one step, then another

via one step, then another

We live in challenging times and I do not mean just because of the corona virus. I think a world defined by others in ways that make it incomprehensible for each of us is part of that challenge. I find it easy to critique the neo-liberal agenda many of our politicians, technocrats, bureaucrats, plutocrats, etc. have fashioned. The questions I return to is what do I control and how can I live my life in ways that reflect courage, faith, and hope.

Carrie uses those last words in her post one step, then another. She called her blog Lead Our Lives, which is appropriate for these days and for each we will live moving forward moment by moment. I counsel hockey players, students, and many others the only things we control are what we control. I cannot control what other people do and this calls on me to lead my life and not someone else’s.

The first lines in Carrie’s post are from Thomas Merton, who I use often. To close, Carrie uses  Howard Thurman, reminding me in silence I hear my heart whisper how to find strength from weakness, courage from fear, and hope from despair. Perhaps, I discover, in those moments, peace; perhaps it discovers me.

The movement of hope to despair echoes the Prayer of St. Francis, which has been with me throughout my life. I offer you those words to guide you in moments of silence.

Take care, be well, and discover the opportunities amidst the challenges of each moment.

Prayer of St. Francis

I retrieved the image from Pinterest.

Keep Evil at Bay

via Keep Evil at Bay

Let me begin by saying, we do keep evil at bay by not acknowledging it and turning away if we do. Hannah Arendt referred to this as the “banality of evil” in  her book Eichmann in Jerseleum. Now, I have not read anywhere where Arendt deals with her relationship with Martin Heidegger, an anti-semite and member of the National Socialist Party during World War II.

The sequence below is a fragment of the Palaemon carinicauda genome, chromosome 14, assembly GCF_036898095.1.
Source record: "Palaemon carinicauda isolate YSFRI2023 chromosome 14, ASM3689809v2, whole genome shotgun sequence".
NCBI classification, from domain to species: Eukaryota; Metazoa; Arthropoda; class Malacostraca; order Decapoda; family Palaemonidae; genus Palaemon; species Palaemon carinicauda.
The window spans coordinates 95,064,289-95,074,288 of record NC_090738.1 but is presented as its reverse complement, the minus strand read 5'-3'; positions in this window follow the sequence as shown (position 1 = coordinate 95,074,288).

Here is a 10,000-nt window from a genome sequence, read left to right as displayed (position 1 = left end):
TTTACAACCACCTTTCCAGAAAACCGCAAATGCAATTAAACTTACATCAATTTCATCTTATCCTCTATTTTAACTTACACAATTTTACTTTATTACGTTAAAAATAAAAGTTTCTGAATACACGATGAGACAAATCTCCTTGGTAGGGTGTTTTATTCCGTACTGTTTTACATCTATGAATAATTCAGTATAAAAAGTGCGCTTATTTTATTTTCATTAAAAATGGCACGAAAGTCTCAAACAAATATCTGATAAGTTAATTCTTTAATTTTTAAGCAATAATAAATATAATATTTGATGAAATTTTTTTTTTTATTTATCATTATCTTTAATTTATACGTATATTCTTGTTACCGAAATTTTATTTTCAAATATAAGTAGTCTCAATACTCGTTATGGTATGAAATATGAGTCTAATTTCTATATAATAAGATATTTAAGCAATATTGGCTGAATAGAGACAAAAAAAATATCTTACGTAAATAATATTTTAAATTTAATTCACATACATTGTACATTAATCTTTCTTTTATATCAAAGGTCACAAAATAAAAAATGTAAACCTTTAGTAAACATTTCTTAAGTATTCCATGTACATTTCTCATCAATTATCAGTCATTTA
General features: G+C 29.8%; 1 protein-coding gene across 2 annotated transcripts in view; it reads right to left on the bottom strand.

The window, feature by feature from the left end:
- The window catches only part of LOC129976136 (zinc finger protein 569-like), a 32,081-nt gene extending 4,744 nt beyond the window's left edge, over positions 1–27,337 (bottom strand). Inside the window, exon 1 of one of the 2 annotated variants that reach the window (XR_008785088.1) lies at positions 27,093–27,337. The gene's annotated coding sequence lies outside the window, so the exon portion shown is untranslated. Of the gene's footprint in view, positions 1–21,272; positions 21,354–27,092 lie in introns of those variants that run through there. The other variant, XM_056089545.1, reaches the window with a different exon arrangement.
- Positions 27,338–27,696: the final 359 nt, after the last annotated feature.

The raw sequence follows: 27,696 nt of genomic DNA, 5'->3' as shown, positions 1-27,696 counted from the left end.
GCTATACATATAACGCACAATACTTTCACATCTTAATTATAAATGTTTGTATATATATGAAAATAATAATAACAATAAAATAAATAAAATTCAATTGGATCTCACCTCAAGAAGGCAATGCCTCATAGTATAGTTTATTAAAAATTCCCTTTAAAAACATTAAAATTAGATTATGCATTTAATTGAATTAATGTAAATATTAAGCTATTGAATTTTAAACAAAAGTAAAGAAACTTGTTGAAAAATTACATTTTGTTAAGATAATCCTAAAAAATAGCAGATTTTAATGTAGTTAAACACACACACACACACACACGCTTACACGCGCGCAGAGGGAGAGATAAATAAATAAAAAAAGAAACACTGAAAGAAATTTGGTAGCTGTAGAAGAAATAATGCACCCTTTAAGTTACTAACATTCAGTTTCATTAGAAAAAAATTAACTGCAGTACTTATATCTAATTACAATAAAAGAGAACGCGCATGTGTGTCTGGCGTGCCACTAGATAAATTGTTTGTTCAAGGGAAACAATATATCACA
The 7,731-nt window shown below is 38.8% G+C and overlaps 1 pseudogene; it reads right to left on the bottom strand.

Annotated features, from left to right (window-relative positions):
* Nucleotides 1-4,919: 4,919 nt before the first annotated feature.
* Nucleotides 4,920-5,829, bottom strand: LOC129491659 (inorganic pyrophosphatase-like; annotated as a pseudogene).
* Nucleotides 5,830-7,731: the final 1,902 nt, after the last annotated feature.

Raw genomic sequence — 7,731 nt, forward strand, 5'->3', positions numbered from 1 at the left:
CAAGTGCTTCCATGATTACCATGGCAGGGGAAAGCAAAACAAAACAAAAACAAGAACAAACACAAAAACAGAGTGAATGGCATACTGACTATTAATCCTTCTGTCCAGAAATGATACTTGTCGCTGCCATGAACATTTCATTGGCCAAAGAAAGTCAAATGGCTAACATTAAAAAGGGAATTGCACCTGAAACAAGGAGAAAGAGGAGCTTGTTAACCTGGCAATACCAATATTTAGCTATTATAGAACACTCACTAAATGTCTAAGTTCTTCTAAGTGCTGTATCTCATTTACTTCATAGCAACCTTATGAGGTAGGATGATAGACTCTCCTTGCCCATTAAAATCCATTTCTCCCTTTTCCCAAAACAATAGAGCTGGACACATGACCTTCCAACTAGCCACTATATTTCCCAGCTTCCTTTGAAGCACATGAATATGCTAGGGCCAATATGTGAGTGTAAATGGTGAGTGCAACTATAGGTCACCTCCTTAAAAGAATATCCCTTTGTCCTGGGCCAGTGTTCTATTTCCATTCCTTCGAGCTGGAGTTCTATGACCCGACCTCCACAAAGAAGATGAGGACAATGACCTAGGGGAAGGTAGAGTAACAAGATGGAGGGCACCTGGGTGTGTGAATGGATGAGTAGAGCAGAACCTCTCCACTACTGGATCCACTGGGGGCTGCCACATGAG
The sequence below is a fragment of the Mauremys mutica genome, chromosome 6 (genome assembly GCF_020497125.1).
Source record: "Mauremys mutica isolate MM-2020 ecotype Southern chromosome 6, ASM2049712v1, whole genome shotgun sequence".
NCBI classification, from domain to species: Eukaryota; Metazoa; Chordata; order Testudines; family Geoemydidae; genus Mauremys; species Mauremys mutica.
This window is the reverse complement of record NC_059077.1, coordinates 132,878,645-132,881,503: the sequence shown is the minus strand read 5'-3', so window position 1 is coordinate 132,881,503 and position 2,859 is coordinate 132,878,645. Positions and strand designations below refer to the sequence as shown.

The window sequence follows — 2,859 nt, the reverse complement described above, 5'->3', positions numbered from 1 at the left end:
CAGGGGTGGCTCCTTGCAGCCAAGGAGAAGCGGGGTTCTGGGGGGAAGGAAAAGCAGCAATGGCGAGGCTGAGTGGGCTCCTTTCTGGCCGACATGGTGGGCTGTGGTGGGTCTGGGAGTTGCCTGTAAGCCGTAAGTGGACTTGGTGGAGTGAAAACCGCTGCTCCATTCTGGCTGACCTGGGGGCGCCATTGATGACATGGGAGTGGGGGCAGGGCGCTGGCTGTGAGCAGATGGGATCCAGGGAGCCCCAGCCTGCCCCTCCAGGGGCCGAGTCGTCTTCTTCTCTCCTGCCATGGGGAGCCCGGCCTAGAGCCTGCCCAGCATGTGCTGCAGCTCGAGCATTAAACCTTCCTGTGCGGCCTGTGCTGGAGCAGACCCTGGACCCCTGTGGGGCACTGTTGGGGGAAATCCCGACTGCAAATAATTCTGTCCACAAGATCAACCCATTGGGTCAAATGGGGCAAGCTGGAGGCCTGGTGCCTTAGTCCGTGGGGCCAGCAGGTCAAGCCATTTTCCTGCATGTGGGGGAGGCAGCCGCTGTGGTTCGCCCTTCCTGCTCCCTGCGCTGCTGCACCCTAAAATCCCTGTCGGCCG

As well, when we use the word mindfulness do we mean just being aware or do we bring with it the ethical water to purify our world, words, and acts. This is enriching in this wonderful post by Michele. She provides quotes to point us towards the ethics of a mindful life and and thoughts about how to keep evil at bay.

Ultimately, how do I choose to live and who I am? Is this the person I want to be? It does not mean perfection; far from it. It means I take time to ask who I am becoming and who I want to become.

As I read Michele’s post, it reminded me of the Cherokee story about two wolves that live in each of us and which one we choose to feed:

Two Wolves

I tell students we mistake values for beliefs. Values are what strengthen us. They emerge from each of our hearts and offer courage to do what is proper, not right as a binary choice. On the other hand, beliefs force me to create a world to fit those beliefs and defend it.

If I feed myself with Good, with qualities of joy, peace, love, hope, serenity, truth, compassion, and faith, I have strength and courage to stand up for what might make the world a better place in an indefinable way and, at the same time, not become attached to that thought so I cannot let go.

Happy Birthday Dr. Seuss

Regardless of where I am, I am in relationship with other humans and the world we share. It is easy to take these relationships for granted. Over the years, I discovered, children and youth embrace differences more readily than adults.

Through the use of satire, made up words, and unusual characters, Theodor Geisel, better known to us as Dr. Seuss, took a stand against bullies, hypocrites, and demagogues. In this way, I think his characters depict pluralism we live in. Yes, there is no Lorax, Yertle the Turtle, or Cat in the Hat, but we can learn to appreciate and defer to their beautiful differences. Even within  differences, I find more similarities and common ground with others, a sense of community of humans.

We need this in the world we co-inhabit with other sentient and non-sentient beings. Too often, people who masquerade as leaders tell us to see difference as a problem, to exploit Nature, and to separate ourselves from our better angels. Perhaps our better angels are Thing 1 and Thing 2.

298x322 Unique Dr Seuss Images Ideas Dr Seuss Art, Dr

I retrieved the Thing 1 and Thing 2 image from Clip Art Mag.

I took this picture Sunday at the Japanese Friendship Garden. Even in the midst of an urban setting, like Phoenix, we discover spots where nature and humans co-exist in almost perfect harmony. In truth, we are never separate from nature and humans. It is only in our thoughts we are separate, somehow superior. When we are present and mindful, we recognize there are no boundaries.

Here are four of my favourite Dr. Seuss quotes:

Today you are You, that is truer than true.
There is no one alive who is Youer than You.

Don’t cry because it’s over. Smile because it happened.